CH: You were there for the duration of the Covid period. You’ve talked about the practical ways in which it affected the department – getting online and so forth – but how did it affect the department more generally? You weren’t one of the departments that was in the forefront of the public’s mind dealing with the pandemic, and yet your brief, like every other part of government business, was intensely affected by Covid.

GE: Yes. We were quite affected, particularly early on, and indeed throughout, because there were just relentless challenges to the food supply chain. First of all, we had a panic buying episode where there was a 50% spike and we had to deal with panic buying of toilet rolls. I never thought I’d be doing that within the first few weeks. There was then a period in June 2020 where we were genuinely concerned that there could be a domino effect of export bans. Because we’re quite reliant on imports from other countries, there was a genuine fear that we might actually have some categories where we’d just go short. And we don’t have the manufacturing capacity in this country. So I can remember infant formula milk in particular being something that I was quite concerned about. Then we had all sorts of stresses and strains caused by labour absences; the so-called ‘pingdemic’ occurred and businesses which were struggling to find staff anyway were suddenly having 20% absences caused by Covid. Then when we had the later variants the French started requiring testing of lorries, and that caused pressure. So there were a string of stresses on the food supply chain.

My conclusion at the end of it, though, was that – although it was very demanding and it occupied a lot of my time and a lot of bandwidth – the civil service, in my view, is at its best when it’s thrown into a crisis. I’d argue that it performs far better than private sector organisations under stress because it’s got incredible technical knowledge and depth of knowledge. And when it’s under pressure and it has to come up with quick solutions, a lot of the process that passes for action in peacetime has to go out of the window, and people have to step up and make decisions. And they do so quite well, in my experience. There’ll be an inquiry into Covid and what happened, and no doubt lots of criticism, but in terms of the speed of reaction, the ability to grasp complex issues and deal with them in a quick way, I actually felt it demonstrated to me that the civil service works at its best almost when confronted with such situations.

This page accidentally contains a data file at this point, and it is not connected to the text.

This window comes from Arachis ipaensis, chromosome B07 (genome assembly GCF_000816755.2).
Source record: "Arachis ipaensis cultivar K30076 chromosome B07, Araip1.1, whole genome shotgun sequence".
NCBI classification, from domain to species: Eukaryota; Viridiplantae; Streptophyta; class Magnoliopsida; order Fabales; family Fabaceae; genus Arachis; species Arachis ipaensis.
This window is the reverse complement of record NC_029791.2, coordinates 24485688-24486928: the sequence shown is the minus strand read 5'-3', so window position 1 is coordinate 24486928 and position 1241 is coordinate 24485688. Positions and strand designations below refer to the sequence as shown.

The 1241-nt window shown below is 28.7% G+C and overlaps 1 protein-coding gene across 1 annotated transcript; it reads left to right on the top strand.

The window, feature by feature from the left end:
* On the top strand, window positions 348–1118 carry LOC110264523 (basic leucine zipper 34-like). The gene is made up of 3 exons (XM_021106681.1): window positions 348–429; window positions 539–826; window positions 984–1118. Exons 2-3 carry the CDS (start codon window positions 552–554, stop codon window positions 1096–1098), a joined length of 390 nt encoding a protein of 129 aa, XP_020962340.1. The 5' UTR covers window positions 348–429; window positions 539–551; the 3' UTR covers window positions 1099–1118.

CH: You left government in September 2022 when Liz Truss was assembling her cabinet. Was that your choice, or did you think you might be asked to stay on?

GE: I didn’t think there was any chance I’d be asked to stay on. Liz Truss and I actually got on quite well when she was secretary of state in Defra. I think it’s fair to say that she wanted to get through Defra without blotting her copybook, and she always had her eye on other roles while she was there, which was probably implicitly understood within the department, and that’s not great. But, besides that, we actually got on reasonably well. The trouble is we’d had such disagreements over the Australia trade agreement that I knew there was no prospect at all that she would want me to stay there. She would want somebody biddable and pliable on trade deals in Defra. And so from the moment she was a frontrunner, I pretty much assumed it would be the end for me, and actually used the final six weeks to just get as many final decisions over the line as I could.